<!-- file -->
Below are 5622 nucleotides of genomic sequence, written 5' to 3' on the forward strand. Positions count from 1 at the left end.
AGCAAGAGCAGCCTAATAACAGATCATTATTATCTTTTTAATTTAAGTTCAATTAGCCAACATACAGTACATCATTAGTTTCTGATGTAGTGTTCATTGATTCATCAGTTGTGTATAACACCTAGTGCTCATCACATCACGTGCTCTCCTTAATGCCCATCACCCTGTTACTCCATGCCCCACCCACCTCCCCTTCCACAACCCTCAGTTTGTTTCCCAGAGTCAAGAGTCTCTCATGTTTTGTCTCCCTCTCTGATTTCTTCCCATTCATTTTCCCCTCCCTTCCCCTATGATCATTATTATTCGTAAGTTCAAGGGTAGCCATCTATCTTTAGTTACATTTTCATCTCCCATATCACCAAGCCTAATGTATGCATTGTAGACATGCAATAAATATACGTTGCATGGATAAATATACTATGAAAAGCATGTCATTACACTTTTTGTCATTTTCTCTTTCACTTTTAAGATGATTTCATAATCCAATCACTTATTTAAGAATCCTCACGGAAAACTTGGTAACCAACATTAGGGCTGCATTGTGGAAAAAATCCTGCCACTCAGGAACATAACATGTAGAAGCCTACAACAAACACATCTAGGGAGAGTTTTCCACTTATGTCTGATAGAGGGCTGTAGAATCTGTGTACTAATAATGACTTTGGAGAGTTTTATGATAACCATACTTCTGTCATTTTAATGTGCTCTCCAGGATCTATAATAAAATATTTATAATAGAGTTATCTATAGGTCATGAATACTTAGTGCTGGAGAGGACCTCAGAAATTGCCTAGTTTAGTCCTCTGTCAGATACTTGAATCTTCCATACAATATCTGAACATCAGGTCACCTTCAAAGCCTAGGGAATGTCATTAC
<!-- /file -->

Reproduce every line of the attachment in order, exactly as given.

Below are 5622 nucleotides of genomic sequence, written 5' to 3' on the forward strand. Positions count from 1 at the left end.
AGCAAGAGCAGCCTAATAACAGATCATTATTATCTTTTTAATTTAAGTTCAATTAGCCAACATACAGTACATCATTAGTTTCTGATGTAGTGTTCATTGATTCATCAGTTGTGTATAACACCTAGTGCTCATCACATCACGTGCTCTCCTTAATGCCCATCACCCTGTTACTCCATGCCCCACCCACCTCCCCTTCCACAACCCTCAGTTTGTTTCCCAGAGTCAAGAGTCTCTCATGTTTTGTCTCCCTCTCTGATTTCTTCCCATTCATTTTCCCCTCCCTTCCCCTATGATCATTATTATTCGTAAGTTCAAGGGTAGCCATCTATCTTTAGTTACATTTTCATCTCCCATATCACCAAGCCTAATGTATGCATTGTAGACATGCAATAAATATACGTTGCATGGATAAATATACTATGAAAAGCATGTCATTACACTTTTTGTCATTTTCTCTTTCACTTTTAAGATGATTTCATAATCCAATCACTTATTTAAGAATCCTCACGGAAAACTTGGTAACCAACATTAGGGCTGCATTGTGGAAAAAATCCTGCCACTCAGGAACATAACATGTAGAAGCCTACAACAAACACATCTAGGGAGAGTTTTCCACTTATGTCTGATAGAGGGCTGTAGAATCTGTGTACTAATAATGACTTTGGAGAGTTTTATGATAACCATACTTCTGTCATTTTAATGTGCTCTCCAGGATCTATAATAAAATATTTATAATAGAGTTATCTATAGGTCATGAATACTTAGTGCTGGAGAGGACCTCAGAAATTGCCTAGTTTAGTCCTCTGTCAGATACTTGAATCTTCCATACAATATCTGAACATCAGGTCACCTTCAAAGCCTAGGGAATGTCATTAC